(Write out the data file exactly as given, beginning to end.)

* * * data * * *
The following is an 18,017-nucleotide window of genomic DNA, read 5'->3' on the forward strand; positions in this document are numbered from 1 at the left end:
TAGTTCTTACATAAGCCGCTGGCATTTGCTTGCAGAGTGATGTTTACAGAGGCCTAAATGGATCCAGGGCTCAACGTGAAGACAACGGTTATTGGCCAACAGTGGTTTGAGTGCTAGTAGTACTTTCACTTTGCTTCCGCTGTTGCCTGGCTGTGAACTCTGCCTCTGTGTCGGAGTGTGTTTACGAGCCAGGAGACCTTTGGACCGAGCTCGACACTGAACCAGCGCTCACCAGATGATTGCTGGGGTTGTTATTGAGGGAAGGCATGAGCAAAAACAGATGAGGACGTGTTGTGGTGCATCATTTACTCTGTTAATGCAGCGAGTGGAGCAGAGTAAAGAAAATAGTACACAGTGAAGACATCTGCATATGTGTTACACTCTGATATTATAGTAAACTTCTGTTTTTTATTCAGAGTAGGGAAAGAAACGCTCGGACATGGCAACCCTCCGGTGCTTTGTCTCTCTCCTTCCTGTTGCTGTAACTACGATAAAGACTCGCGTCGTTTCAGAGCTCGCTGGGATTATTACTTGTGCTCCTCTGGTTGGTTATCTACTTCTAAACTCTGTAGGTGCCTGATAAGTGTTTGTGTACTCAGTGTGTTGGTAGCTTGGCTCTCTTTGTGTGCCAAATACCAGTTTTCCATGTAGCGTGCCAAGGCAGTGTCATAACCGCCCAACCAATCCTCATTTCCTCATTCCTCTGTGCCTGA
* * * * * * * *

The following is an 18,017-nucleotide window of genomic DNA, read 5'->3' on the forward strand; positions in this document are numbered from 1 at the left end:
TAGTTCTTACATAAGCCGCTGGCATTTGCTTGCAGAGTGATGTTTACAGAGGCCTAAATGGATCCAGGGCTCAACGTGAAGACAACGGTTATTGGCCAACAGTGGTTTGAGTGCTAGTAGTACTTTCACTTTGCTTCCGCTGTTGCCTGGCTGTGAACTCTGCCTCTGTGTCGGAGTGTGTTTACGAGCCAGGAGACCTTTGGACCGAGCTCGACACTGAACCAGCGCTCACCAGATGATTGCTGGGGTTGTTATTGAGGGAAGGCATGAGCAAAAACAGATGAGGACGTGTTGTGGTGCATCATTTACTCTGTTAATGCAGCGAGTGGAGCAGAGTAAAGAAAATAGTACACAGTGAAGACATCTGCATATGTGTTACACTCTGATATTATAGTAAACTTCTGTTTTTTATTCAGAGTAGGGAAAGAAACGCTCGGACATGGCAACCCTCCGGTGCTTTGTCTCTCTCCTTCCTGTTGCTGTAACTACGATAAAGACTCGCGTCGTTTCAGAGCTCGCTGGGATTATTACTTGTGCTCCTCTGGTTGGTTATCTACTTCTAAACTCTGTAGGTGCCTGATAAGTGTTTGTGTACTCAGTGTGTTGGTAGCTTGGCTCTCTTTGTGTGCCAAATACCAGTTTTCCATGTAGCGTGCCAAGGCAGTGTCATAACCGCCCAACCAATCCTCATTTCCTCATTCCTCTGTGCCTGA